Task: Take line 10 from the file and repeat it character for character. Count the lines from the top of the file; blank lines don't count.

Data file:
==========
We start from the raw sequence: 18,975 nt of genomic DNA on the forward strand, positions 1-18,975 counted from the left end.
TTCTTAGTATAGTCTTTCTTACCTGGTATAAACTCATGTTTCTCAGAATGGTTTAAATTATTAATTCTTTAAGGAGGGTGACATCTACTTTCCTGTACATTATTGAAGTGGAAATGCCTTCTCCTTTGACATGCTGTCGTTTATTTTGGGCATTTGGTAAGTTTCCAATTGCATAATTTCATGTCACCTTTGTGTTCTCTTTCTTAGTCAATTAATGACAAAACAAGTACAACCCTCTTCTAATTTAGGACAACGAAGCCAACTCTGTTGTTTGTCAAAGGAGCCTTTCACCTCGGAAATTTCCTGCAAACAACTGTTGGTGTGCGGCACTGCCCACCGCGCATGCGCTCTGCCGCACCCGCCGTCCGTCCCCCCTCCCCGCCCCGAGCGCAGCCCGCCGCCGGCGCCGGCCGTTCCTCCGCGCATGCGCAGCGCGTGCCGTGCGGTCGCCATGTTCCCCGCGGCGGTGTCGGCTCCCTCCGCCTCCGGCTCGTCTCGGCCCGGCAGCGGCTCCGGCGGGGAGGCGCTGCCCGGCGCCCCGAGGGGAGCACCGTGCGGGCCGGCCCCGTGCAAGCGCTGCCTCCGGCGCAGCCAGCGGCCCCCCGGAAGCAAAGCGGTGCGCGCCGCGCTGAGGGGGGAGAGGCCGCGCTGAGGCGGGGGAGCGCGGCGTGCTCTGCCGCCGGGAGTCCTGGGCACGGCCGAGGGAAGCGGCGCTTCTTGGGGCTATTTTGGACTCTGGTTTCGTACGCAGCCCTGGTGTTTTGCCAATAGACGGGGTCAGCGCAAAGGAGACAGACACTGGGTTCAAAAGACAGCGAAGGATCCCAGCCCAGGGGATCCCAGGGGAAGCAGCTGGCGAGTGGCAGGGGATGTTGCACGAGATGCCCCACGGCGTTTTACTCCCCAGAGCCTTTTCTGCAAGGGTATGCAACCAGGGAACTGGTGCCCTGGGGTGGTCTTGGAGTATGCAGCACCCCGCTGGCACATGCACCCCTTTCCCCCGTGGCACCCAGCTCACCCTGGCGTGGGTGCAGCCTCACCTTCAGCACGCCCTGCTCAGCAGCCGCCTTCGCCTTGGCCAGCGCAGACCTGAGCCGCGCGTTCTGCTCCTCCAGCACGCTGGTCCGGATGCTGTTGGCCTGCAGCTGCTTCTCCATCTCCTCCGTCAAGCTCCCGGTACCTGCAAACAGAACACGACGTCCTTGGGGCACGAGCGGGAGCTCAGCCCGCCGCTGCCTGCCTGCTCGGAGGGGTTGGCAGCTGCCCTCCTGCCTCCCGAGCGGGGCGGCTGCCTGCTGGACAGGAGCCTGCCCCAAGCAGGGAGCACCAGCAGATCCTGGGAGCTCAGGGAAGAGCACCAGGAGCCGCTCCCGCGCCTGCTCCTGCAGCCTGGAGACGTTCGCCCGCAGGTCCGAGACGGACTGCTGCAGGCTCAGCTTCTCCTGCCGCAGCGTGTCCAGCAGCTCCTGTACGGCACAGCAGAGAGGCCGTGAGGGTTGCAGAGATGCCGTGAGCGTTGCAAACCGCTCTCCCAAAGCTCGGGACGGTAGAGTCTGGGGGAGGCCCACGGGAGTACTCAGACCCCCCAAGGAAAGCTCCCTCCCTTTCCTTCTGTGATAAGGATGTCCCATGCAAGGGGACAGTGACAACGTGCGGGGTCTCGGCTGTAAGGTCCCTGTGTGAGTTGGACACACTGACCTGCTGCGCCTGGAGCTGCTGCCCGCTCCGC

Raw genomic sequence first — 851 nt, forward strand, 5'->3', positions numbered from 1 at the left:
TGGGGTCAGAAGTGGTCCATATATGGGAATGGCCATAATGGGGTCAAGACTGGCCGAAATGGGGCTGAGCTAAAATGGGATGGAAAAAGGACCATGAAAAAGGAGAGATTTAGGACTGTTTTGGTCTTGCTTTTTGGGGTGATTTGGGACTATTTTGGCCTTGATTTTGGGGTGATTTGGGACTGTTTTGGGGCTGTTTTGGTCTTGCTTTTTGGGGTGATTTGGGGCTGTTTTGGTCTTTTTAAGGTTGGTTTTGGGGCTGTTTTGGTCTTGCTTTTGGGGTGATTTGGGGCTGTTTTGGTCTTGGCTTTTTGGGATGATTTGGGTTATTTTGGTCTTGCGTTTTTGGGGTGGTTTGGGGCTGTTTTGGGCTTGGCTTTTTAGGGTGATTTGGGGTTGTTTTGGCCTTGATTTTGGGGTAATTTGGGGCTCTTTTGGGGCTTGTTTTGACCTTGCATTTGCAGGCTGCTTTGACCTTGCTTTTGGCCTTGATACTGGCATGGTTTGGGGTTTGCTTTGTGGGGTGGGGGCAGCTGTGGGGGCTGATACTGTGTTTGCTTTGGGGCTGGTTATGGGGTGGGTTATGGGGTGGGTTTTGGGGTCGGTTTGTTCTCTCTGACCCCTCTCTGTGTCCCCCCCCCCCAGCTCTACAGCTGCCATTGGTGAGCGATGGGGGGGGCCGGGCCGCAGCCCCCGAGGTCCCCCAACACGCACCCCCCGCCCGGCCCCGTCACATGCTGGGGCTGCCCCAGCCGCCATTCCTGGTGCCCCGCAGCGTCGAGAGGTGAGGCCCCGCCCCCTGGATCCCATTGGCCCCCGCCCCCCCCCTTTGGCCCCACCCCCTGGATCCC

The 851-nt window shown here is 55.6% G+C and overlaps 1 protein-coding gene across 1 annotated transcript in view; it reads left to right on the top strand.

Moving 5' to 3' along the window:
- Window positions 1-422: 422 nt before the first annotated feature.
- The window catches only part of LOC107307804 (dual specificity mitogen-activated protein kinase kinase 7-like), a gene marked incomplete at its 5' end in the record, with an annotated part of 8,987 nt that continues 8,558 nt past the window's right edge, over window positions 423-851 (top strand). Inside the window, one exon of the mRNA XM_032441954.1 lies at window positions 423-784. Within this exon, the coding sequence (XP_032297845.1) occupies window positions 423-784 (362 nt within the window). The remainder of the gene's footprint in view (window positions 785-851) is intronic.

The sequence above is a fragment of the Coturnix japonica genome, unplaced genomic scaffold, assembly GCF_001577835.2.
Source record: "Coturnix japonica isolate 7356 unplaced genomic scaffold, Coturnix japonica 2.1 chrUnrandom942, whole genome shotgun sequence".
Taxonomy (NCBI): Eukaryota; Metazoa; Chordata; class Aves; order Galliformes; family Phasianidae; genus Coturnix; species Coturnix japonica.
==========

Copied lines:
Source record: "Coturnix japonica isolate 7356 unplaced genomic scaffold, Coturnix japonica 2.1 chrUnrandom942, whole genome shotgun sequence".